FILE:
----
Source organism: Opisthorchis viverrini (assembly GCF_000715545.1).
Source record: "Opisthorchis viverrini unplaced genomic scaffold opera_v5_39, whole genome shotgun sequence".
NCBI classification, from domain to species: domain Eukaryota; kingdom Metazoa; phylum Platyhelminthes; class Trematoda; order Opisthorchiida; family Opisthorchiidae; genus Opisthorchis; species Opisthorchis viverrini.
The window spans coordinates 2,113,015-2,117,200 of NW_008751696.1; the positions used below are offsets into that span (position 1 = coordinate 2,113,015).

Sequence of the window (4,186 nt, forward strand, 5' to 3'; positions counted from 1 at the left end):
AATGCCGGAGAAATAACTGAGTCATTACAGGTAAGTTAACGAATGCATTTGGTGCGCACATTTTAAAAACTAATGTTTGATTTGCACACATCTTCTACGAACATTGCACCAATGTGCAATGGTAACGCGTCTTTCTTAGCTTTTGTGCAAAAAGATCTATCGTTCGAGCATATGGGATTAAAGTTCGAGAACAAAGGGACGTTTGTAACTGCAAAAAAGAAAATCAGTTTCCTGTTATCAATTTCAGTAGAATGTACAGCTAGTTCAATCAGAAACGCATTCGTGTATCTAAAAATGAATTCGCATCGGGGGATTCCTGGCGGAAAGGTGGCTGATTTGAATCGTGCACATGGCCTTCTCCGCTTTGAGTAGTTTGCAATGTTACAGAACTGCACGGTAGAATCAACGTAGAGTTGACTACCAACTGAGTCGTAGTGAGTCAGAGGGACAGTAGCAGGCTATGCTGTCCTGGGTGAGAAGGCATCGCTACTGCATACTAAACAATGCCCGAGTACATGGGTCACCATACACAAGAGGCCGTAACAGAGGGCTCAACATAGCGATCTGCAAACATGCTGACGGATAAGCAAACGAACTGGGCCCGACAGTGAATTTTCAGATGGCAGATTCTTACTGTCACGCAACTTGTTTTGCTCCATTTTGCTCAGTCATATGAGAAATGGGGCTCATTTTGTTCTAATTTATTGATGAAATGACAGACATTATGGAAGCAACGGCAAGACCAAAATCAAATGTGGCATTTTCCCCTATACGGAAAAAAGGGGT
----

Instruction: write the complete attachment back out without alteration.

Source organism: Opisthorchis viverrini (assembly GCF_000715545.1).
Source record: "Opisthorchis viverrini unplaced genomic scaffold opera_v5_39, whole genome shotgun sequence".
NCBI classification, from domain to species: domain Eukaryota; kingdom Metazoa; phylum Platyhelminthes; class Trematoda; order Opisthorchiida; family Opisthorchiidae; genus Opisthorchis; species Opisthorchis viverrini.
The window spans coordinates 2,113,015-2,117,200 of NW_008751696.1; the positions used below are offsets into that span (position 1 = coordinate 2,113,015).

Sequence of the window (4,186 nt, forward strand, 5' to 3'; positions counted from 1 at the left end):
AATGCCGGAGAAATAACTGAGTCATTACAGGTAAGTTAACGAATGCATTTGGTGCGCACATTTTAAAAACTAATGTTTGATTTGCACACATCTTCTACGAACATTGCACCAATGTGCAATGGTAACGCGTCTTTCTTAGCTTTTGTGCAAAAAGATCTATCGTTCGAGCATATGGGATTAAAGTTCGAGAACAAAGGGACGTTTGTAACTGCAAAAAAGAAAATCAGTTTCCTGTTATCAATTTCAGTAGAATGTACAGCTAGTTCAATCAGAAACGCATTCGTGTATCTAAAAATGAATTCGCATCGGGGGATTCCTGGCGGAAAGGTGGCTGATTTGAATCGTGCACATGGCCTTCTCCGCTTTGAGTAGTTTGCAATGTTACAGAACTGCACGGTAGAATCAACGTAGAGTTGACTACCAACTGAGTCGTAGTGAGTCAGAGGGACAGTAGCAGGCTATGCTGTCCTGGGTGAGAAGGCATCGCTACTGCATACTAAACAATGCCCGAGTACATGGGTCACCATACACAAGAGGCCGTAACAGAGGGCTCAACATAGCGATCTGCAAACATGCTGACGGATAAGCAAACGAACTGGGCCCGACAGTGAATTTTCAGATGGCAGATTCTTACTGTCACGCAACTTGTTTTGCTCCATTTTGCTCAGTCATATGAGAAATGGGGCTCATTTTGTTCTAATTTATTGATGAAATGACAGACATTATGGAAGCAACGGCAAGACCAAAATCAAATGTGGCATTTTCCCCTATACGGAAAAAAGGGGT